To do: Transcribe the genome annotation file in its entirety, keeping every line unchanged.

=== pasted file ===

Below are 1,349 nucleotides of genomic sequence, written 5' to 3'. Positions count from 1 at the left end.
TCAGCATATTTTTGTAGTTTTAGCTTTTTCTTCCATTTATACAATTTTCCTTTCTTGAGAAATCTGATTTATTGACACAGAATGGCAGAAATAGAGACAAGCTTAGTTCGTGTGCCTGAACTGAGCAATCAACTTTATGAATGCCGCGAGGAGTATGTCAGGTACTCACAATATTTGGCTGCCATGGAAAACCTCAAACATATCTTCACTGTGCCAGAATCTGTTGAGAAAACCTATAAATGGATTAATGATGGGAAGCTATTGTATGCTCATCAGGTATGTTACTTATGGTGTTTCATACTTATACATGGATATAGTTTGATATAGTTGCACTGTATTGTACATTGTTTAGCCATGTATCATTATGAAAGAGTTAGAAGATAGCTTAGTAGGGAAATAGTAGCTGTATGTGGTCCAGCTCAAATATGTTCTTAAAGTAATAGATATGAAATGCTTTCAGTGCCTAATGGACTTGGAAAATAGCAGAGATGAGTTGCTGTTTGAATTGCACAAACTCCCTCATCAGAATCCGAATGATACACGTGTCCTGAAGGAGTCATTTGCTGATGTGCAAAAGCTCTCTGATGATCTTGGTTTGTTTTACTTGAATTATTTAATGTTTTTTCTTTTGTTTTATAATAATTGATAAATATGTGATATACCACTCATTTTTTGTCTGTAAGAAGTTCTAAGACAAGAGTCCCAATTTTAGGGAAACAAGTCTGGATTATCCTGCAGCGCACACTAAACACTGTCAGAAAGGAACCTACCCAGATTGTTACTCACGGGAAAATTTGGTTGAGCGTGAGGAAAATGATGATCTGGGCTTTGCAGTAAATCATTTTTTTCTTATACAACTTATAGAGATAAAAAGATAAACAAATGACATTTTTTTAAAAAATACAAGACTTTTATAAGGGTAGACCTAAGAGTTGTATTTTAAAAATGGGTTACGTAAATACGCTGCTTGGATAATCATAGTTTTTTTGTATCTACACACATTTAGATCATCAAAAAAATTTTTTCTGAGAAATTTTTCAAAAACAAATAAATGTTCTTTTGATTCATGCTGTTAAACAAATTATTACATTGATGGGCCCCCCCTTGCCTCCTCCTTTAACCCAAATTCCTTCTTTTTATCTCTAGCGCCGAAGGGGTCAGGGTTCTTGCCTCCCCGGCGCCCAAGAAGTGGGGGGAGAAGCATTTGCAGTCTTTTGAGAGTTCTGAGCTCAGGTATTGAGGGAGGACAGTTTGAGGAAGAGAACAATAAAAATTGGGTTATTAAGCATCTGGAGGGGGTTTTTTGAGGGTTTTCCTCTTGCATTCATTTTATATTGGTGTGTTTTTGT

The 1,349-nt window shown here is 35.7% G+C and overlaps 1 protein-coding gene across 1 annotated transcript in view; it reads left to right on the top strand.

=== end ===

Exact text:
Below are 1,349 nucleotides of genomic sequence, written 5' to 3'. Positions count from 1 at the left end.
TCAGCATATTTTTGTAGTTTTAGCTTTTTCTTCCATTTATACAATTTTCCTTTCTTGAGAAATCTGATTTATTGACACAGAATGGCAGAAATAGAGACAAGCTTAGTTCGTGTGCCTGAACTGAGCAATCAACTTTATGAATGCCGCGAGGAGTATGTCAGGTACTCACAATATTTGGCTGCCATGGAAAACCTCAAACATATCTTCACTGTGCCAGAATCTGTTGAGAAAACCTATAAATGGATTAATGATGGGAAGCTATTGTATGCTCATCAGGTATGTTACTTATGGTGTTTCATACTTATACATGGATATAGTTTGATATAGTTGCACTGTATTGTACATTGTTTAGCCATGTATCATTATGAAAGAGTTAGAAGATAGCTTAGTAGGGAAATAGTAGCTGTATGTGGTCCAGCTCAAATATGTTCTTAAAGTAATAGATATGAAATGCTTTCAGTGCCTAATGGACTTGGAAAATAGCAGAGATGAGTTGCTGTTTGAATTGCACAAACTCCCTCATCAGAATCCGAATGATACACGTGTCCTGAAGGAGTCATTTGCTGATGTGCAAAAGCTCTCTGATGATCTTGGTTTGTTTTACTTGAATTATTTAATGTTTTTTCTTTTGTTTTATAATAATTGATAAATATGTGATATACCACTCATTTTTTGTCTGTAAGAAGTTCTAAGACAAGAGTCCCAATTTTAGGGAAACAAGTCTGGATTATCCTGCAGCGCACACTAAACACTGTCAGAAAGGAACCTACCCAGATTGTTACTCACGGGAAAATTTGGTTGAGCGTGAGGAAAATGATGATCTGGGCTTTGCAGTAAATCATTTTTTTCTTATACAACTTATAGAGATAAAAAGATAAACAAATGACATTTTTTTAAAAAATACAAGACTTTTATAAGGGTAGACCTAAGAGTTGTATTTTAAAAATGGGTTACGTAAATACGCTGCTTGGATAATCATAGTTTTTTTGTATCTACACACATTTAGATCATCAAAAAAATTTTTTCTGAGAAATTTTTCAAAAACAAATAAATGTTCTTTTGATTCATGCTGTTAAACAAATTATTACATTGATGGGCCCCCCCTTGCCTCCTCCTTTAACCCAAATTCCTTCTTTTTATCTCTAGCGCCGAAGGGGTCAGGGTTCTTGCCTCCCCGGCGCCCAAGAAGTGGGGGGAGAAGCATTTGCAGTCTTTTGAGAGTTCTGAGCTCAGGTATTGAGGGAGGACAGTTTGAGGAAGAGAACAATAAAAATTGGGTTATTAAGCATCTGGAGGGGGTTTTTTGAGGGTTTTCCTCTTGCATTCATTTTATATTGGTGTGTTTTTGT

The 1,349-nt window shown here is 35.7% G+C and overlaps 1 protein-coding gene across 1 annotated transcript in view; it reads left to right on the top strand.